Three Studies of George Dyer, 1966, exemplifies succinctly Bacon’s mid-career mastery of his craft. The grounds of each panel are rich in linseed oil, dense black voids that, contradictorily, also oscillate with light reflected from their textured surfaces. The palette of the three heads is reminiscent of two of Bacon’s early inspirations, late Monet and Degas’s pastels, but he pushes these stimuli into another dimension. The paint is applied in rapid, enervated sweeps, in arcing strokes of slippery, mixed colors, flicked from the wrist, that partly obliterate the hot skin tone. Arbitrary patches of coagulated black paint have been impressed with a variety of fabrics – to form a textured substance that is a classic Bacon anti-illustrational shorthand device. The outer panels, which vibrate with the restless motion of the paint, flank a pitiless frontal view of Dyer. In the center Dyer’s features are collapsing, the lubricious flesh and facial features are twisted, distorted: we may be sure that Bacon equally identified with these ‘wounds.'
Thus Three Studies of George Dyer, 1966, explodes from the picture plane: across a gap of more than fifty years Dyer appears to us as a living, pulsating presence. Transformed through paint applied with vigour and élan, it is a revelatory image of his friend and muse. Bacon was motivated to paint by love (however elusive or transitory) and sex, which were underpinned by a personal philosophy that can be partly defined as anti-religious, nihilistic, Nietzschean. And he was resolute about being a great artist: disingenuous about the importance of his reputation, when he excelled without compromise, as in the present triptych, he fulfilled with force and audacity his stated aim ‘to get on to the nervous system.'
Three Studies of George Dyer, 1966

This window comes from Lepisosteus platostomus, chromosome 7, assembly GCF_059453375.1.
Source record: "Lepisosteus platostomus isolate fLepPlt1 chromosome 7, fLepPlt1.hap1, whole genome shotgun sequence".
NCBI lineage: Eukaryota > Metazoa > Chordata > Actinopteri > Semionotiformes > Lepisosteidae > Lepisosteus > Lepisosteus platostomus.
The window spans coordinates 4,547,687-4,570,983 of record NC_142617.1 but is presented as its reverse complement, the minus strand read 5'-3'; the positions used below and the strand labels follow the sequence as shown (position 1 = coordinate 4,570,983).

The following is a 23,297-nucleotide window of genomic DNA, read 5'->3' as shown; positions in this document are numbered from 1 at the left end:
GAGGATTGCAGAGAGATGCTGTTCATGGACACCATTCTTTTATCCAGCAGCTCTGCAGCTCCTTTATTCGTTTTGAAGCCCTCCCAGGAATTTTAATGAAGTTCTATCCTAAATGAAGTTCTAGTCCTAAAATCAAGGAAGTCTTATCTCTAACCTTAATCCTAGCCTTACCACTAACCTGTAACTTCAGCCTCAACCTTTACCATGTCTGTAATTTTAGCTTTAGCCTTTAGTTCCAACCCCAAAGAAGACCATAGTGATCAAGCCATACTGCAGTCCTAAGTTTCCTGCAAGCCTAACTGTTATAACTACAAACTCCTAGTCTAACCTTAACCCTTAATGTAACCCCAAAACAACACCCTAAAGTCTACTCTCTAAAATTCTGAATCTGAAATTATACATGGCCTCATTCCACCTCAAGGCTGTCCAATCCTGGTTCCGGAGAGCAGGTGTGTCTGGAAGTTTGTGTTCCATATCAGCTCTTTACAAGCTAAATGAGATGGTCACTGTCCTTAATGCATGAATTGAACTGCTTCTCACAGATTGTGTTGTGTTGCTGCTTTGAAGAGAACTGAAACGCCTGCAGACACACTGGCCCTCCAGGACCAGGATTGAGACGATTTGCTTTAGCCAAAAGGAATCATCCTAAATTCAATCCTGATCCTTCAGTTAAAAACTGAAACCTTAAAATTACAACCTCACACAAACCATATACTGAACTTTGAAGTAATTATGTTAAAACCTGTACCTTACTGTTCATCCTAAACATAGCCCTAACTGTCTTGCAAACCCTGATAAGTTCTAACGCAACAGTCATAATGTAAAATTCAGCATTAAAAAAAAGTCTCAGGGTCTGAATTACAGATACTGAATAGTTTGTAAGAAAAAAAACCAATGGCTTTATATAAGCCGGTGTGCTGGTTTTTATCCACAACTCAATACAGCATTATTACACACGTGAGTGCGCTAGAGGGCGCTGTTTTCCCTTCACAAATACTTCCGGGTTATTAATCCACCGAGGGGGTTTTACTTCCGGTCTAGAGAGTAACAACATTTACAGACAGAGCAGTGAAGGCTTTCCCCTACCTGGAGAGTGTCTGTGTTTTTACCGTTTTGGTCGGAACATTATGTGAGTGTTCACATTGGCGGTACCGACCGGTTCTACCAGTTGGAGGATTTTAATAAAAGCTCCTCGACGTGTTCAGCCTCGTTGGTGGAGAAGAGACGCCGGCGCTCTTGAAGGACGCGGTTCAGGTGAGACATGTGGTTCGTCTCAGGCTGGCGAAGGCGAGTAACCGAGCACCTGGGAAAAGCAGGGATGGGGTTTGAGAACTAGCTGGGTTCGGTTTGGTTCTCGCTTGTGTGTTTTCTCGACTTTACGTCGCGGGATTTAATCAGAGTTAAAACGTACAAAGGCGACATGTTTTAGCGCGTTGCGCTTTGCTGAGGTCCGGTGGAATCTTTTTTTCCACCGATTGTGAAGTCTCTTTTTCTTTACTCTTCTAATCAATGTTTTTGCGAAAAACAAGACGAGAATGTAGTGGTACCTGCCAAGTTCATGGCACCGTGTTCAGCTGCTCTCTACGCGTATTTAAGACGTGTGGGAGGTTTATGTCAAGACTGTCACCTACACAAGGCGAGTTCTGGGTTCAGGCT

Within the grand theater of Francis Bacon’s prolific career, George Dyer inhabits a position of tremendous importance. Appearing in over forty paintings, with as many created following his death as executed during his lifetime, Dyer possesses a commanding presence unlike any other. Charged with desire and framed within a seductive dark ground, Three Studies of George Dyer wields the full force of Bacon’s painterly bravura and pictorial authority with arresting intensity and consummate psychological depth. His portrayal encompasses the full range of human drama: at once vulnerable, brooding, romantic, heroic and tortured, Bacon’s stunning incarnations of Dyer reveal a multifaceted, tempestuous and passionate love affair. Between 1963 and 1969, an intensely busy moment in his career, Bacon would paint only five triptychs of Dyer in this intimate scale, two of which are in museums: the Tel Aviv Museum of Art and the Louisiana Museum of Art, Humlebæk. Of this jewel like size, John Russell has said, “The single head, fourteen inches by twelve, was from 1961 onwards the scene of some of Bacon’s most ferocious investigations. Just as a gunshot sometimes leaves an after-echo or parallel report, so these small concentrated heads carry their ghosts within them.” (John Russell, Francis Bacon, London, 1993, p. 99) Also unique to these rare triptychs, Bacon treated the characteristic profile from John Deakin’s famous source images of George Dyer (found ripped, torn and paint splattered among the debris in Bacon’s studio) in his unique visual vocabulary, abstracting them in dramatic gestural swaths of luminous color. Although Bacon would continue to render Dyer’s countenance after his death, he never again returned to a portrayal of Dyer in this highly charged and intimate format after 1969. Three Studies of George Dyer remains an incredibly rare gemlike triptych that exudes passion, vitality and a fervor that has immortalized both Bacon’s deep infatuation with his lover as well as his inimitable style.